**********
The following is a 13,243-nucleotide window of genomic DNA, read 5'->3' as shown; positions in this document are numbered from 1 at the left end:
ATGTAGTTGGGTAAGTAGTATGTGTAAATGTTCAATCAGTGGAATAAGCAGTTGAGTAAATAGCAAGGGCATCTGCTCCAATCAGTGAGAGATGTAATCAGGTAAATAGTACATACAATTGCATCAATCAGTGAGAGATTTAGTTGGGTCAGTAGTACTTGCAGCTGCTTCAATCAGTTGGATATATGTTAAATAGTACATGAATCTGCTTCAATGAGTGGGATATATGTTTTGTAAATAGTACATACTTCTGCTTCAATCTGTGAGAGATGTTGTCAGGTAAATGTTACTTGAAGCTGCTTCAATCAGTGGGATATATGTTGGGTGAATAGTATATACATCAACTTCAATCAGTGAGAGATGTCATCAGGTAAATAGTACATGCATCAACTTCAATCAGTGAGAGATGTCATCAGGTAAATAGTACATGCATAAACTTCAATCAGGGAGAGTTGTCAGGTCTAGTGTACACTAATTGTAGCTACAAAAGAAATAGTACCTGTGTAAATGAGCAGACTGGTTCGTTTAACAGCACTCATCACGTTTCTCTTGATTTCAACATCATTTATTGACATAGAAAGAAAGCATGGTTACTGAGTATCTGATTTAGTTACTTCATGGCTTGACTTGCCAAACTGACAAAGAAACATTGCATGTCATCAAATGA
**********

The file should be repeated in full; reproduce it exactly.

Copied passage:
The following is a 13,243-nucleotide window of genomic DNA, read 5'->3' as shown; positions in this document are numbered from 1 at the left end:
ATGTAGTTGGGTAAGTAGTATGTGTAAATGTTCAATCAGTGGAATAAGCAGTTGAGTAAATAGCAAGGGCATCTGCTCCAATCAGTGAGAGATGTAATCAGGTAAATAGTACATACAATTGCATCAATCAGTGAGAGATTTAGTTGGGTCAGTAGTACTTGCAGCTGCTTCAATCAGTTGGATATATGTTAAATAGTACATGAATCTGCTTCAATGAGTGGGATATATGTTTTGTAAATAGTACATACTTCTGCTTCAATCTGTGAGAGATGTTGTCAGGTAAATGTTACTTGAAGCTGCTTCAATCAGTGGGATATATGTTGGGTGAATAGTATATACATCAACTTCAATCAGTGAGAGATGTCATCAGGTAAATAGTACATGCATCAACTTCAATCAGTGAGAGATGTCATCAGGTAAATAGTACATGCATAAACTTCAATCAGGGAGAGTTGTCAGGTCTAGTGTACACTAATTGTAGCTACAAAAGAAATAGTACCTGTGTAAATGAGCAGACTGGTTCGTTTAACAGCACTCATCACGTTTCTCTTGATTTCAACATCATTTATTGACATAGAAAGAAAGCATGGTTACTGAGTATCTGATTTAGTTACTTCATGGCTTGACTTGCCAAACTGACAAAGAAACATTGCATGTCATCAAATGA